Advice on Choosing a Homestay in Fiji
Staying with the locals in a quaint Fijian village is an enriching experience, not to mention super affordable, but it’s not for everyone. It means forgoing the lavish confines of a resort for the humble quarters of a friendly Fijian family who are eager to share their way of life. Staying with a Fijian family is more than a type of accommodation, it’s an experience in itself. Find out how to choose a homestay in Fiji and if it’s right for you with this guide.
Tips for Staying in a Fijian Homestay
- For staying in a village, bring a sevusevu (gift) and respect village protocol, such as wearing clothing that covers the knees and not wearing a hat – see Fiji Village Etiquette: What to Do When Visiting a Fijian Village for advice
- Bring cash for meals and activities
- Meals are usually available to purchase at a Fijian homestay for a cheap price (but just check this with your hosts so you can bring the right cash)
- Be wary of drinking water in Fiji’s villages, which the locals will drink but can cause traveller’s diarrhoea for tourists – see Can You Drink the Water in Fiji? for more advice
- Homestays can be in very basic accommodation, far from the standard of resorts, so make sure a homestay is something you can handle
- See examples of homestays in the 10 Best Homestays in Fiji.
What is a Homestay in Fiji?
Homestays in Fiji are when locals open up their spare rooms for guests to stay and be part of the family. Some homestays, especially in villages, may have separate bures (bungalows) for guests.
Homestays in Fiji typically fall into three categories, village stays, farmstays and town stays. For village stays, you will need to respect the village protocol and likely find yourself being part of the community. Farmstays are typically found inland in Fiji’s larger islands where you’ll stay with a local family on a farm. Homestays in Fiji’s towns are either with Fijian, Indo-Fijian or expat families and are more likely to be shared with other guests, much like a bed & breakfast.
Homestays usually have breakfast included, while meals are likely to be provided for a small fee, especially in remote areas. Fijian homestays also typically offer activities organised by your hosts or with villagers, such as snorkelling trips, cooking and crafting lessons, fishing and more.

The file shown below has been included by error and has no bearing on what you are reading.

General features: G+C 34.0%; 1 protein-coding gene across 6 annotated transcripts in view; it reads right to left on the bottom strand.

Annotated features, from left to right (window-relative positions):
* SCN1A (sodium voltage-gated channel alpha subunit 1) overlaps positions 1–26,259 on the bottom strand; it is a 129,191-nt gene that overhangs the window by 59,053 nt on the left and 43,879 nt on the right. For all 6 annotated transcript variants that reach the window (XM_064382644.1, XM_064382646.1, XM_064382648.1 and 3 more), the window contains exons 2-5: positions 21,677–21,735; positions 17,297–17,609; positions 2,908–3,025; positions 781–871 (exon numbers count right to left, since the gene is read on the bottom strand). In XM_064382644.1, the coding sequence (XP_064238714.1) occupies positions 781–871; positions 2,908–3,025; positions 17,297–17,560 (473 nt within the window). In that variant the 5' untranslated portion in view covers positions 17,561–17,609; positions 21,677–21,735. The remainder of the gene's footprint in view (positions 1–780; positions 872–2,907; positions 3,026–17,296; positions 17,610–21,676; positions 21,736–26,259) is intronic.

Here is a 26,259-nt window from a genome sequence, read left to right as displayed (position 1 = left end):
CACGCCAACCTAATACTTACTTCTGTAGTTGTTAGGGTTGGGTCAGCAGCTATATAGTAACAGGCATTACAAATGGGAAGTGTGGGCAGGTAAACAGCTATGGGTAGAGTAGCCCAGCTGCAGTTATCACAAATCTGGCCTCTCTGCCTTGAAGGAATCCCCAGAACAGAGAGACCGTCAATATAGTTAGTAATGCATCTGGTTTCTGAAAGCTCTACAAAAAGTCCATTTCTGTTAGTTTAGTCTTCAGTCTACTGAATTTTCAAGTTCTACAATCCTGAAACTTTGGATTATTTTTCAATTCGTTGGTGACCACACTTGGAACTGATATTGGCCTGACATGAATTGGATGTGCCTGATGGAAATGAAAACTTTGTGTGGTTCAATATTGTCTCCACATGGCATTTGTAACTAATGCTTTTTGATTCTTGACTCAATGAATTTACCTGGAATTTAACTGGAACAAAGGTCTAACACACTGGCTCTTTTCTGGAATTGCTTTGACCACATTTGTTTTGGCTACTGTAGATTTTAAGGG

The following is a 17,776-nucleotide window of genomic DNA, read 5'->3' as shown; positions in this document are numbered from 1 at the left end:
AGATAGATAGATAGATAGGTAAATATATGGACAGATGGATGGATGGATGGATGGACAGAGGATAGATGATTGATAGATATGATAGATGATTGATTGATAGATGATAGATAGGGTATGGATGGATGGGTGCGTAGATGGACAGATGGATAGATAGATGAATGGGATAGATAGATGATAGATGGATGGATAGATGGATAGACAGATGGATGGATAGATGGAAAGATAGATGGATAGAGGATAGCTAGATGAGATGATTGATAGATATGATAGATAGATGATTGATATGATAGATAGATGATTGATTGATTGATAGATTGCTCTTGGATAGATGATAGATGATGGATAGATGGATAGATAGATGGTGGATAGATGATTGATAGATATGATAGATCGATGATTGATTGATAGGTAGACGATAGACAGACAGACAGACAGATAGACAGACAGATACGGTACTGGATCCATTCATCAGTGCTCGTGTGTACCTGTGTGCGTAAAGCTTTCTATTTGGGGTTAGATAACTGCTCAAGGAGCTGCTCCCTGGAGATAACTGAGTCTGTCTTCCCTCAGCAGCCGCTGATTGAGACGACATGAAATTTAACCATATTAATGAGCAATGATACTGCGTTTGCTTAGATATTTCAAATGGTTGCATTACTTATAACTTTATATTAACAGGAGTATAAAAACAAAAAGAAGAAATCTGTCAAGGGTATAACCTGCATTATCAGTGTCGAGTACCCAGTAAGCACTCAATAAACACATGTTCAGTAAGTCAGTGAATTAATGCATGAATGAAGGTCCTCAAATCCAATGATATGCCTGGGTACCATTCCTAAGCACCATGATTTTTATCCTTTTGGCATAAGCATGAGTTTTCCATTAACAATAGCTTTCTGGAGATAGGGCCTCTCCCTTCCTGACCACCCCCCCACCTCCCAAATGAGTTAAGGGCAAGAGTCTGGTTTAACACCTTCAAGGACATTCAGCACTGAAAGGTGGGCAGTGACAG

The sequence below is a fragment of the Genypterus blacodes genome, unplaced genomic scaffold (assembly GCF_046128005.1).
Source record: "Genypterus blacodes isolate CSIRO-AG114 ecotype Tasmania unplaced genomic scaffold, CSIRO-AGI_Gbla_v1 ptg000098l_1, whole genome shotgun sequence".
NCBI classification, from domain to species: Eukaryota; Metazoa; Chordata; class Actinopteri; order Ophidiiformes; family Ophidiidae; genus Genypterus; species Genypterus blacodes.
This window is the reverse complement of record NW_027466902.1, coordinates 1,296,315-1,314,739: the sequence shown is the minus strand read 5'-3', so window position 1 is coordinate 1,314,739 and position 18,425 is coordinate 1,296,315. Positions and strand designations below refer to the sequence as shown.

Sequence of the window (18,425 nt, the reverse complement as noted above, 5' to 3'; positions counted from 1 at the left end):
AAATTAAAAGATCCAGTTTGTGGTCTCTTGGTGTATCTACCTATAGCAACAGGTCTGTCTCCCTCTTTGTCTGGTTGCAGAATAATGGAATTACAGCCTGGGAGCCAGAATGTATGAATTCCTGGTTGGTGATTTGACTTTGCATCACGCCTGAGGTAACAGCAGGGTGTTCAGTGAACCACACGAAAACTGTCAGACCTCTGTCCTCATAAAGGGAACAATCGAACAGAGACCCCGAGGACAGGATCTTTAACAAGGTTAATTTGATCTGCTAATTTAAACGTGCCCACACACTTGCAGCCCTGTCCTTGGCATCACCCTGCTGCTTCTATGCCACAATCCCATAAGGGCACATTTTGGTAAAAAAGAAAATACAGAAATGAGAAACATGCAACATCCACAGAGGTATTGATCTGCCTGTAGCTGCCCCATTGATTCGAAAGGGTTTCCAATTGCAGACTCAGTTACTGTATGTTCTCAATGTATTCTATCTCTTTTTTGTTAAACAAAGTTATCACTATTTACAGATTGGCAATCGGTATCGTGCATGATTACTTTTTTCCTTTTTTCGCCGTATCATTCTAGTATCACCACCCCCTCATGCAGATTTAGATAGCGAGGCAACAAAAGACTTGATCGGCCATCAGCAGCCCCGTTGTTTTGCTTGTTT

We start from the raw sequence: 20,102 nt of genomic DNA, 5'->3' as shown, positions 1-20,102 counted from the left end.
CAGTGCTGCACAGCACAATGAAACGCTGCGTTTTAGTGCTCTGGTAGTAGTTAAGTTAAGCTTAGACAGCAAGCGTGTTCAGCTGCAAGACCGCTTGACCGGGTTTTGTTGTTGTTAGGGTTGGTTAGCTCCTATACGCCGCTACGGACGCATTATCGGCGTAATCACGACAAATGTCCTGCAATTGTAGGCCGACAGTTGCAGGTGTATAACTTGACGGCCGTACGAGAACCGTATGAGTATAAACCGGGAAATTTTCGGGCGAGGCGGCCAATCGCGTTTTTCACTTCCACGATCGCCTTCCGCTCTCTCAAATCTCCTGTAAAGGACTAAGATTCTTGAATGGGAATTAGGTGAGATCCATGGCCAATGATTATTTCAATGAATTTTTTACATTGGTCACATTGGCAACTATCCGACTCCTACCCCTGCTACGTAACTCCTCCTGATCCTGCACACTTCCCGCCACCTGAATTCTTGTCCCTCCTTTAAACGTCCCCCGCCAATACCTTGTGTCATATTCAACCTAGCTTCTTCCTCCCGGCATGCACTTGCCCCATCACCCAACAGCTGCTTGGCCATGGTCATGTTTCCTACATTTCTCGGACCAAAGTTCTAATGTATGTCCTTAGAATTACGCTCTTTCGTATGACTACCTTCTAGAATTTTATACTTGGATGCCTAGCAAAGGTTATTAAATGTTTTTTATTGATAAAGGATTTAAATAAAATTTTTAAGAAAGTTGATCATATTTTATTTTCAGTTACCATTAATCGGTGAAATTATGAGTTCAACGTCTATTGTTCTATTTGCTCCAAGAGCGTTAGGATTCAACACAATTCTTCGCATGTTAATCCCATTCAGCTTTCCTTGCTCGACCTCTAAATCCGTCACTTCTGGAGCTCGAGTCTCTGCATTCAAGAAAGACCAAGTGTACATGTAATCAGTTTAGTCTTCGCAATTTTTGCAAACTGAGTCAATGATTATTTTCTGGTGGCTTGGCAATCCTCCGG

Location, What is Nearby and How to Get There?
Homestays in Fiji can be found across the islands with more and more being listed every month. The largest abundance of homestays, however, is in the Yasawa Islands, Nadi, Suva and Taveuni. Learn more about these island groups/destinations and decide whether they are right for you by checking out the following guides:
- The Complete Guide to Nadi
- The Complete Guide to Suva
- The Complete Guide to the Yasawa Islands
- The Complete Guide to Taveuni.
Once you have decided which island group or destination to visit, you’re going to need to figure out how to get to your chosen homestay. Some homestays are located on the outer islands of Fiji, which requires overwater travel, which is time-consuming and can be pricey. Learn about travelling to Fiji’s outer islands in The Guide to Travelling in Fiji by Ferry and The Complete Guide to Flights in Fiji.
When it comes to nearby attractions and shops, only homestays in Fiji’s towns will have these things available. Many of Fiji’s homestays are remote where your only source of food and entertainment is provided by your host family – consider a homestay in a town if you want more independence.
What Facilities to Expect at a Homestay
At a homestay in Fiji, it’s best to come with little expectations and just going with the flow. Don’t expect WiFi, don’t expect an ensuite bathroom… You shouldn’t even expect hot water! You will be experiencing the real island life, which isn’t full of the luxuries that many of us take for granted.
Some (but not all) facilities and services you can expect in Fijian homestays include:
- Private bedroom
- Shared bathroom
- Lifts to town (could be for a fee)
- Lunch and dinner (likely for an additional fee)
- Communal kitchen
- Complimentary activities
- Paid activities (snorkelling trips, fishing, cooking lessons, etc.)
- Gardens, beach, farm landscape, etc.
- Car parking
For any additional activities or meals that the host might offer, make sure you have some cash handy so that you can pay your way.